The Westfield San Francisco Centre is the ideal location for Bespoke, as the shopping mall already sees some 20 million visitors annually and has about 200 permanent retailers. Westfield Corporation Co-CEO Steven Lowy adds, “Westfield San Francisco Centre’s location next to Silicon Valley and in the heart of the downtown shopping district perfectly positions Bespoke to serve as a hub and catalyst for innovation in the retail-tech space.” Bespoke, itself, is actually a massive complex that shapeshifts and changes colours like a chameleon. People who venture near will see numerous pop up shops from the outside.  The spaces serve as testbeds for start-ups, enabling entrepreneurs to gather real data about how consumers interact with their products, and to determine how the market warms up to their concepts.


The idea is a boon for people like designer Peter Papas, who has been in the fashion industry for decades.He’s worked for huge companies, like Prada, Ralph Lauren, Banana Republic, and Kate Spade, but when he launched his own start-up, Blade + Blue, Papas was poured all his nights and weekends into the business, hoping it would take off. As part of a business accelerator program put on by Fashion Incubator San Francisco (FiSF), the designer opened a tech-enabled pop-up shop at Bespoke. Cameras inside the retail space operated much like website trackers do, gathering data such as the age and gender of visitors. This kind of intelligence is incredibly beneficial for start-ups like Papas, who thought his consumer base was older until his online analytics provided insight. The information gathered is retail gold, as it enables retailers to adapt their products, brands, and displays to the people who are active customers.


The pop up shops actually convert into workshops when not in use by retailers, enabling them to work on, and test, their products. Bespoke also features an exterior demonstration area, which was utilized by Rovio Entertainment to unleash a virtual reality Angry Birds experience upon the unsuspecting public. Bespoke designers also included massive LED screens on the façade, fully-equipped with gestural sensors, which the company representatives say is like upgrading Mary-Janes to Louboutins. Any of these spaces is ideal for new product launches, product trials, beta testing, generating awareness, or sales.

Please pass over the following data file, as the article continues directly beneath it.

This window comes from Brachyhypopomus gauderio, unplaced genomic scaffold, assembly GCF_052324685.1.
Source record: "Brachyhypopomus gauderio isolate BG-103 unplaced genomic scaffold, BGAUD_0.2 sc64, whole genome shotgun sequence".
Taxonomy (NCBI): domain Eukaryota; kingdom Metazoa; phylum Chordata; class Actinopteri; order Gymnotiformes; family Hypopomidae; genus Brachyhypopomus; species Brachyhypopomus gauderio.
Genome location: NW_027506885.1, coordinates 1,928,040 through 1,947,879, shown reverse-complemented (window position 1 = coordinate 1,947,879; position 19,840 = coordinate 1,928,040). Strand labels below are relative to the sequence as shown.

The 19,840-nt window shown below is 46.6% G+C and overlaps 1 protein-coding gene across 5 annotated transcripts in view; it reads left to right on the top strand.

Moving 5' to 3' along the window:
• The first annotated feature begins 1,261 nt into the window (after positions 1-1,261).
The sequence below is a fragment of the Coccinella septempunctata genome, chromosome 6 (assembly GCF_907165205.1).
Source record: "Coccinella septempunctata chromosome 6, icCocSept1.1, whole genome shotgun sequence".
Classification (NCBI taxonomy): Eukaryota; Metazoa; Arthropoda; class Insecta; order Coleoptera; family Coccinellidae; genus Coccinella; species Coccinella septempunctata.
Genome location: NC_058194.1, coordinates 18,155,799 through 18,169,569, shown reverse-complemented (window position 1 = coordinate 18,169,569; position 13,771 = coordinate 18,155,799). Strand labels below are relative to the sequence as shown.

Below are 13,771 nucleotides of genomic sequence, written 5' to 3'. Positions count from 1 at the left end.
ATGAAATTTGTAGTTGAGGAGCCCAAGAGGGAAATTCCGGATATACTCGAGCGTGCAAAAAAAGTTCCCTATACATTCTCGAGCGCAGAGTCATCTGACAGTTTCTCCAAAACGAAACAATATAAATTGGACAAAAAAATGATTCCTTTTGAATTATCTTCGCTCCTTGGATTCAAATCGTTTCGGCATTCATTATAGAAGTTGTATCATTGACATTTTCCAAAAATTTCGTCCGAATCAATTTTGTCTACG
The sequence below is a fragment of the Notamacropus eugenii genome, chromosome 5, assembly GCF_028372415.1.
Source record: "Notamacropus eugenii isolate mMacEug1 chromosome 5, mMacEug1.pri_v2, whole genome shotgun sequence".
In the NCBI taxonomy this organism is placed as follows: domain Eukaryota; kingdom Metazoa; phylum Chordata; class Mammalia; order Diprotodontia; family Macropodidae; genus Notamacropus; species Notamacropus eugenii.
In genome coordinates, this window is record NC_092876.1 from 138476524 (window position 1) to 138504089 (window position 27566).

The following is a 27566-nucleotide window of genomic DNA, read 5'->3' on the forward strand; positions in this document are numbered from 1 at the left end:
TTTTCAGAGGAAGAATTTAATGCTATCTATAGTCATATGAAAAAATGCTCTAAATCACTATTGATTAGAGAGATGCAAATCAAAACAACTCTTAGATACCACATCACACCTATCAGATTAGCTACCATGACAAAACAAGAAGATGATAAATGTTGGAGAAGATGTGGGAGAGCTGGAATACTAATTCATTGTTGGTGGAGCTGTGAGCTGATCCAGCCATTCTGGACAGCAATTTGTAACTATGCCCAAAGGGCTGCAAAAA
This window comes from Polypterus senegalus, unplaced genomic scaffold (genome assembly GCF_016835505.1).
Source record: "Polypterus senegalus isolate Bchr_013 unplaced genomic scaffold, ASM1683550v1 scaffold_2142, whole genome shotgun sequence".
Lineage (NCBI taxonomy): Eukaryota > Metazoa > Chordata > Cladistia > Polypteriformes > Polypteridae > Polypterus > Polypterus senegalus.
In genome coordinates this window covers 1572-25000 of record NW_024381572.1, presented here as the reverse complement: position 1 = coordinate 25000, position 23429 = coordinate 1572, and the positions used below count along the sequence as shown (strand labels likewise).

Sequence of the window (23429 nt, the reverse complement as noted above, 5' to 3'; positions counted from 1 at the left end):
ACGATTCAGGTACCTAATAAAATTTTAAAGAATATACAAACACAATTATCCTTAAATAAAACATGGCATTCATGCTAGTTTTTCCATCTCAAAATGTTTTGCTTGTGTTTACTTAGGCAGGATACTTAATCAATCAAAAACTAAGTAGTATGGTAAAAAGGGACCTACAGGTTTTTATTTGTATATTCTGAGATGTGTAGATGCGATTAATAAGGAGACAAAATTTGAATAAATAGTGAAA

On the Inside, Bespoke Offers Much More

Here’s where it gets really interesting. Bespoke isn’t just a series of testbed pop-up shops and interactive, immersive consumer displays. It also provides services that start-ups need, like a coworking space. The area feels very much like a Googleplex, complete with different types of work spaces. There’s a general work area, individual offices, conference rooms, and nooks and crannies to inspire creative thought. Developers went so far as to include a bocce ball court and a bouldering wall. Creatives can grab a hold of their own working space, and utilize the various office amenities, by signing up for a daily or monthly membership.


Bespoke’s 18,000 square feet of event space, which hosts between 30 and 1,200 people, can suit anything from a fashion show to a workshop. Created with a modular design, people can rent out the entire venue for a huge fashion show or conference. It can also be sectioned off into four different spaces, which can be used for workshops, as a classroom, or as a more intimate lecture area. Naturally, it’s loaded with high-tech wizardry, and also offers a green room and catering. Word on the street is that they also serve beer, but that could not be confirmed prior to print. It seems the creators of Bespoke thought of everything.

Retail is changing. There’s absolutely no doubt about that. While there’s a place for high-tech firms like Bespoke, it’s important to note CDO Kevin McKenzie’s words. Human-to-human interactions will always be part of the sales experience. Pop up shops deliver on the consumer need to touch and hold products, and these innovative exhibits are turning retail into an immersive event, not just another shopping trip. As you set out to create your own pop up shop, keep interaction at the forefront of your design, and run your own tests to see what resonates with consumers. Although advanced tech like Bespoke displays is beyond awesome, it’s possible to achieve similar results in a low-tech way, provided an innovative spirit and creativity are brought to the table.


If you’ve got a temporary retail space available, Popertee wants to hear from you! Although we aren’t officially launching until next year, we already have businesses seeking spaces. If you have something suitable, drop me a note at